The agent continued, “as an insider, I can tell you there are some simple tricks, including a new independent website, that drivers need to try immediately to break the cycle of throwing away their hard-earned money.” The agent added, “but the insurance companies do not want to let the cat out of the bag.”
Here are the “simple tricks” the agent disclosed:
Drive Under 50 Miles Per Day
Insurance companies set rates based on a driver’s annual mileage. Generally, the more miles you drive, the higher your rate. And these days, many are spending significantly less time traveling and commuting because of the COVID-19 pandemic.
However, according to the agent, “an obscenely high number of auto insurance policies are still priced at the higher annual mileage of pre-pandemic driving habits.”
In other words, many people are paying a higher rate, one that is based on miles they no longer drive. You should make sure that your current policy reflects your actual mileage. It turns out that rates can drop significantly if you drive less than 50 miles per day.
Sync Your Record and Policy
Insurance companies have no problem raising rates when drivers get tickets or accidents. However, the agent revealed that insurers “drag their feet and are not obligated to lower rates once driving violations are off [your] record.”
For this reason, it is important to first obtain a copy of your driving record from your state, and then check your policy. If your policy still has your driving violations factored in, then it is probably time to switch.
The same scenario can be true for drivers who had a DUI. Though DUIs are with you longer than a ticket or accident, once off your rate should drop substantially. As with the above, make sure your policy aligns with what is currently on your driving record.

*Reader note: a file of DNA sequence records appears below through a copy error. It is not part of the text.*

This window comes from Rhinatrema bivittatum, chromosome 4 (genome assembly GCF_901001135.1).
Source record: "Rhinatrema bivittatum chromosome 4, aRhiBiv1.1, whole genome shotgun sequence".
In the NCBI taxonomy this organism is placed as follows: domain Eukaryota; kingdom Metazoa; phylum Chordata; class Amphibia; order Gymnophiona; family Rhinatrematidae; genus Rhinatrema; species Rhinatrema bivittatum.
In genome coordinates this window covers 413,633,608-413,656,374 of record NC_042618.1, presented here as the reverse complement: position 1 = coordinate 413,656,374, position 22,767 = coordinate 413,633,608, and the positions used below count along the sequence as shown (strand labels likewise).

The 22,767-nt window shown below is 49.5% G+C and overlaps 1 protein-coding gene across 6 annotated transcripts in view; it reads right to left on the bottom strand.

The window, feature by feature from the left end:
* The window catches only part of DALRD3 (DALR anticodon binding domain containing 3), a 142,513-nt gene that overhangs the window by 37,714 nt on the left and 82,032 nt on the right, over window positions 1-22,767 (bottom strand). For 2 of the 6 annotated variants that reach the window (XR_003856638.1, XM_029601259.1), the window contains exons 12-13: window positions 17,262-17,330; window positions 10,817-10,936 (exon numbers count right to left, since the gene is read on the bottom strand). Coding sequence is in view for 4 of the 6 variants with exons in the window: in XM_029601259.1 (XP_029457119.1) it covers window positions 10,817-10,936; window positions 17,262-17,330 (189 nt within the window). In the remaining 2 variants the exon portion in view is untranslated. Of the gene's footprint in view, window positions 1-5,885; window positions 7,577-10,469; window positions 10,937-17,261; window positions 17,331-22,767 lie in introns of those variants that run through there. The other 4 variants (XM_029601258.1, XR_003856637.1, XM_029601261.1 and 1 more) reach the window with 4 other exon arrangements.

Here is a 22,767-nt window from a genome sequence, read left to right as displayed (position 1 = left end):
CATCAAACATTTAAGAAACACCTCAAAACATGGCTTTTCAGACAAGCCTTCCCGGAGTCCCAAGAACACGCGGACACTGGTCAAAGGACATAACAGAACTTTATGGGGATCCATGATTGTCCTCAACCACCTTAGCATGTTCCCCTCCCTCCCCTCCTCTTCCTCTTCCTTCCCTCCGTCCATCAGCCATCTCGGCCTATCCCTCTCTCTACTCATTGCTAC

Similarly, drivers who at one point had a gap in coverage should also be on alert for potentially missing out on lower rates. Many insurers charge more to cover an uninsured driver. Yet, after a year of continuous coverage, the higher rate is no longer warranted. If the gap in your coverage was closed 12 months ago or longer and you have yet to see a rate decrease, now is a good time to switch.
Make Sure Your Insurer Specializes in Your Driver Type
It is important that your driver type matches with your insurance company’s specialty, otherwise you are setting yourself up to pay unnecessarily high rates.
If you have a bad driving record, are uninsured, or are a new or teen driver, you can avoid overpaying by going with a company that specializes in what are known as “non-standard drivers.” The inverse is also true. If you have a good driving record, credit score, and coverage history, then make sure you go with an insurer that specializes in “standard drivers.” If there is a mismatch, expect to pay more.
You can use this website to find insurers that match your driver type.
You Are Not Locked into Your Current Policy
Some drivers know they are overpaying but think they must wait until their policy expires to switch to a new one. Do not do that.
It turns out drivers are never locked into their current policy. They can switch to another company any time. If you paid in advanced, your current insurer should refund you for the unused amount of your term.
According to the agent, “insurers love customers who think they are locked into their policy term. Combined with auto renew, people end up almost perpetually overpaying because they have trouble timing a deadline that simply does not exist.”
Avoid getting stuck in this cycle by switching companies today.
Shop Around Often
Per the agent, “loyalty tends to benefit insurers, not drivers.” It turns out that rates change often for new customers, so it is a good idea to shop around every three months.